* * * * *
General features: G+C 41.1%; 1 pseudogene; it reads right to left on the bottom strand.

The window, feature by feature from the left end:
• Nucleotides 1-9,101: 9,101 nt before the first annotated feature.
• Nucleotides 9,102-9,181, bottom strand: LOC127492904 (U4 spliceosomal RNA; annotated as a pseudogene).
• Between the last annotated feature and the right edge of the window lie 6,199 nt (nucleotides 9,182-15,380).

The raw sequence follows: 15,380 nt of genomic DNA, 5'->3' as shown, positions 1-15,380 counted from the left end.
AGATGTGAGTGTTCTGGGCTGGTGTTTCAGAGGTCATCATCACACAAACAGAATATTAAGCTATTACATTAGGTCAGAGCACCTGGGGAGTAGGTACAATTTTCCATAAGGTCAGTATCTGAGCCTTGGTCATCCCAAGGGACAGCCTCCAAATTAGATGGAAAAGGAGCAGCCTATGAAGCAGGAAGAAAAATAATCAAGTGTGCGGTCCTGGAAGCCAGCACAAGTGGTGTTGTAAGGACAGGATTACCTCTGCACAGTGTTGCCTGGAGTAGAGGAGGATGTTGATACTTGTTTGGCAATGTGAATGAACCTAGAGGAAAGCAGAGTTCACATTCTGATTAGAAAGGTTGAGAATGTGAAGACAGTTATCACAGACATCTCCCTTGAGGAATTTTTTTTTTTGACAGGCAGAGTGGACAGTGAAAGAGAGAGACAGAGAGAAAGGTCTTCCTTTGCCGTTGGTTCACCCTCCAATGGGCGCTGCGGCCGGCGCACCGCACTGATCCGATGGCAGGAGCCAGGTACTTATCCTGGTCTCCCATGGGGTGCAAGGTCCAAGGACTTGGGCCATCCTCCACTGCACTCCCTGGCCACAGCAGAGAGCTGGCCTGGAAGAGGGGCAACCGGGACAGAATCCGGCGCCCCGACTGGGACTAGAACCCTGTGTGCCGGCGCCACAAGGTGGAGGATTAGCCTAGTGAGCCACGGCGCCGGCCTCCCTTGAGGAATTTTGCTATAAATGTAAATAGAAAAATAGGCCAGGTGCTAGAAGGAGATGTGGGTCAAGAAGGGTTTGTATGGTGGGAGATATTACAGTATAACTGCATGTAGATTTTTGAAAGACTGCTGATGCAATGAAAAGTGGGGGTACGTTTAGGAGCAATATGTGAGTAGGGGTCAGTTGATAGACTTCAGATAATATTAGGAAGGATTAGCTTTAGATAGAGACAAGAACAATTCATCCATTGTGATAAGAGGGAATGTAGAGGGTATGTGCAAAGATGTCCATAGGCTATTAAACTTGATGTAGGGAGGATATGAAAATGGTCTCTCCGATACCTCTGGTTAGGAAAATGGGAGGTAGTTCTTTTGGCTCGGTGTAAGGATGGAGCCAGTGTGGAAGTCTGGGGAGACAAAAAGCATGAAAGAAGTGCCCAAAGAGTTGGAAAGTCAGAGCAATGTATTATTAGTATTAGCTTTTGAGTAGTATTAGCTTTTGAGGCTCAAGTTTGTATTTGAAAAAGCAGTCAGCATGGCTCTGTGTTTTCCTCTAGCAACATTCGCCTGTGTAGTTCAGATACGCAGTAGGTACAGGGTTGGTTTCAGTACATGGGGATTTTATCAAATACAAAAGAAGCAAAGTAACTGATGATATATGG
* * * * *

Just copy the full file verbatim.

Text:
General features: G+C 41.1%; 1 pseudogene; it reads right to left on the bottom strand.

The window, feature by feature from the left end:
• Nucleotides 1-9,101: 9,101 nt before the first annotated feature.
• Nucleotides 9,102-9,181, bottom strand: LOC127492904 (U4 spliceosomal RNA; annotated as a pseudogene).
• Between the last annotated feature and the right edge of the window lie 6,199 nt (nucleotides 9,182-15,380).

The raw sequence follows: 15,380 nt of genomic DNA, 5'->3' as shown, positions 1-15,380 counted from the left end.
AGATGTGAGTGTTCTGGGCTGGTGTTTCAGAGGTCATCATCACACAAACAGAATATTAAGCTATTACATTAGGTCAGAGCACCTGGGGAGTAGGTACAATTTTCCATAAGGTCAGTATCTGAGCCTTGGTCATCCCAAGGGACAGCCTCCAAATTAGATGGAAAAGGAGCAGCCTATGAAGCAGGAAGAAAAATAATCAAGTGTGCGGTCCTGGAAGCCAGCACAAGTGGTGTTGTAAGGACAGGATTACCTCTGCACAGTGTTGCCTGGAGTAGAGGAGGATGTTGATACTTGTTTGGCAATGTGAATGAACCTAGAGGAAAGCAGAGTTCACATTCTGATTAGAAAGGTTGAGAATGTGAAGACAGTTATCACAGACATCTCCCTTGAGGAATTTTTTTTTTTGACAGGCAGAGTGGACAGTGAAAGAGAGAGACAGAGAGAAAGGTCTTCCTTTGCCGTTGGTTCACCCTCCAATGGGCGCTGCGGCCGGCGCACCGCACTGATCCGATGGCAGGAGCCAGGTACTTATCCTGGTCTCCCATGGGGTGCAAGGTCCAAGGACTTGGGCCATCCTCCACTGCACTCCCTGGCCACAGCAGAGAGCTGGCCTGGAAGAGGGGCAACCGGGACAGAATCCGGCGCCCCGACTGGGACTAGAACCCTGTGTGCCGGCGCCACAAGGTGGAGGATTAGCCTAGTGAGCCACGGCGCCGGCCTCCCTTGAGGAATTTTGCTATAAATGTAAATAGAAAAATAGGCCAGGTGCTAGAAGGAGATGTGGGTCAAGAAGGGTTTGTATGGTGGGAGATATTACAGTATAACTGCATGTAGATTTTTGAAAGACTGCTGATGCAATGAAAAGTGGGGGTACGTTTAGGAGCAATATGTGAGTAGGGGTCAGTTGATAGACTTCAGATAATATTAGGAAGGATTAGCTTTAGATAGAGACAAGAACAATTCATCCATTGTGATAAGAGGGAATGTAGAGGGTATGTGCAAAGATGTCCATAGGCTATTAAACTTGATGTAGGGAGGATATGAAAATGGTCTCTCCGATACCTCTGGTTAGGAAAATGGGAGGTAGTTCTTTTGGCTCGGTGTAAGGATGGAGCCAGTGTGGAAGTCTGGGGAGACAAAAAGCATGAAAGAAGTGCCCAAAGAGTTGGAAAGTCAGAGCAATGTATTATTAGTATTAGCTTTTGAGTAGTATTAGCTTTTGAGGCTCAAGTTTGTATTTGAAAAAGCAGTCAGCATGGCTCTGTGTTTTCCTCTAGCAACATTCGCCTGTGTAGTTCAGATACGCAGTAGGTACAGGGTTGGTTTCAGTACATGGGGATTTTATCAAATACAAAAGAAGCAAAGTAACTGATGATATATGG